Taxi and limousine drivers and chauffeurs (NOC 7513)

About this job

Taxi and limousine drivers:

  • drive automobiles and limousines to transport passengers
  • work for taxi and other transportation service companies, or they may be self-employed


  • drive automobiles and limousines to transport personnel and visitors of businesses, government or other organizations or members of private households
  • work for businesses, government and other organizations, or private individuals or families

People in these occupations:

  • must have strong driving skills and communication skills, and should enjoy meeting and working with various people
  • should have organization and time-management skills for co-ordinating passenger pick-ups
  • should have a thorough knowledge of the areas they drive in
  • should also have good judgment when deciding who to allow in the vehicle
  • must also have professional and social etiquette, as well as a professional appearance
Common job titles
  • chauffeur, private household / company
  • driver, limousine / taxi
  • owner-operator, taxi


Taxi and limousine drivers:

  • Pick up passengers and drive them to destinations in taxicabs or limousines
  • Help passengers with luggage and with boarding and exiting vehicles and assist passengers with special needs
  • Collect flat-rate or taximeter fares
  • Maintain travel logs and record cash and credit transactions
  • Maintain contact with taxi dispatch unit
  • Clean and make minor repairs to vehicle or take vehicle for servicing
  • May provide pick up and delivery services on request.


  • pick up or meet employer as per request, appointment or schedule
  • drive employers to destinations in automobiles or limousines
  • run errands (business or personal) for the employer (e.g., pick up mail, business documents or parcels)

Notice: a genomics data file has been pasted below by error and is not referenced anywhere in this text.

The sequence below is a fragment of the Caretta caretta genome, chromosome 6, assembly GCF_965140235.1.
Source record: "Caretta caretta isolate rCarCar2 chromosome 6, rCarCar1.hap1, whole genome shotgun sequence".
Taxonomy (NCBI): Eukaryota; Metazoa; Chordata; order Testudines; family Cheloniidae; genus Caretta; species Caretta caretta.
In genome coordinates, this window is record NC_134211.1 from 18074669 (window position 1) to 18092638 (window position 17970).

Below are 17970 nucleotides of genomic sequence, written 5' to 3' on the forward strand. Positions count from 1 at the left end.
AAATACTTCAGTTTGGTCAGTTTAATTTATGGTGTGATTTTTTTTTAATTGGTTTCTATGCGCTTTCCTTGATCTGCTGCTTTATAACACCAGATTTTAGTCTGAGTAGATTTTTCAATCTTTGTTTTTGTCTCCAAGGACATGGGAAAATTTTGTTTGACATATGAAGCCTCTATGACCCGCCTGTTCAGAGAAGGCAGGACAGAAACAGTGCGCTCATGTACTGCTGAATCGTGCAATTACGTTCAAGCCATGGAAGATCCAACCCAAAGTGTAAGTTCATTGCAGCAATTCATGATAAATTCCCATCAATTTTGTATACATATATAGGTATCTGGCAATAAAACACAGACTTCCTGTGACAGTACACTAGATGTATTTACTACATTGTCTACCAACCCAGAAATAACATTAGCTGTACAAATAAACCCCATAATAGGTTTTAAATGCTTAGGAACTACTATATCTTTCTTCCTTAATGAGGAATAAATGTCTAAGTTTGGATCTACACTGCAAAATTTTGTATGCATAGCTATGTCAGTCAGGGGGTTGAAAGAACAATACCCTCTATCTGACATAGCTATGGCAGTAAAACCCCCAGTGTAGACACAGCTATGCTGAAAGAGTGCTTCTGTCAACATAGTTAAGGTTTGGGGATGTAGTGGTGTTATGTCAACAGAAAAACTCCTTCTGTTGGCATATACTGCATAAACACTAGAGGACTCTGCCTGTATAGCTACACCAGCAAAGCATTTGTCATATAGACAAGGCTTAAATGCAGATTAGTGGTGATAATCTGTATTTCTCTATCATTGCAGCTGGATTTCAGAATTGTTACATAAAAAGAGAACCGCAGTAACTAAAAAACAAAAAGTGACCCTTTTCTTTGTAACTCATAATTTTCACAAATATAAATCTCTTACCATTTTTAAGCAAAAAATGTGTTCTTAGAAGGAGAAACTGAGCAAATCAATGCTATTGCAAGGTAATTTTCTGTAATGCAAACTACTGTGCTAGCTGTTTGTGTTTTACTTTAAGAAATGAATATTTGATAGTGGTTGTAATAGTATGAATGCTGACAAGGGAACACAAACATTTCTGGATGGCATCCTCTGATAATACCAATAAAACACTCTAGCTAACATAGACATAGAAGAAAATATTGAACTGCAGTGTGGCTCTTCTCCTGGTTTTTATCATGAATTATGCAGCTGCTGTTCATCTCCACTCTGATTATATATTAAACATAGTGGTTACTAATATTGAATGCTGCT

• clean and do minor repairs to vehicle or take vehicle for servicing, as well as keep an accurate written time log
  • must maintain a high level of professionalism and social etiquette

Work environment

Taxi and limousine drivers may work evenings, weekends and holidays when demand for their services is highest. Chauffeurs' hours are usually dictated by the client and may require being on-call much of the time. Taxi drivers work either day or night shifts for 12 hours at a time. The National Safety Code prohibits taxi drivers from working more than 60 hours per week. Taxi drivers generally have more flexible work schedules than both chauffeurs and limousine drivers.

Limousine drivers and chauffeurs are usually required to wear a dress suit, tuxedo or a company-provided uniform.

Workers in this occupation routinely lift heavy baggage and sit for extended periods of time, which can be uncomfortable and create a risk for back or neck injury. Taxi and limousine drivers may also have to deal with difficult passengers from time to time.

The workplace is potentially hazardous since taxi drivers work alone, hold large amounts of cash and may transport passengers to remote areas. Taxi drivers also do not carry any form of protection and individuals who work at night face increased safety risks. However, in the Greater Vancouver Regional District, cameras have been placed in taxi vehicles as part of a pilot project to decrease safety risks to taxi drivers. This program is expected to extend to other urban regions in the near future.

Insights from industry

Job openings will come from new job creation and the need to replace retiring workers.

Demand for transportation services in growing urban areas may cause shortages of workers in these occupations.

Taxi industry sources report that the supply of workers in this industry is closely associated with the economic climate. When the economy is booming, employers have difficulty finding enough qualified drivers to meet the company needs. However, when the economy is in a recession, there are more individuals willing to work in this industry. This is perhaps due to the minimal qualifications required to work.

Career paths and resources

Career paths

Taxi drivers who work for companies usually start by working night shifts before moving into more flexible or full-time work. Many limousine drivers have previous experience as taxi drivers.

With experience, taxi and limousine drivers can move into managerial or other related jobs such as dispatchers, driving instructors or inspectors. Moving from taxi or limousine driver to chauffeur is also a possibility. Drivers may also move into the hospitality industry.

Additional resources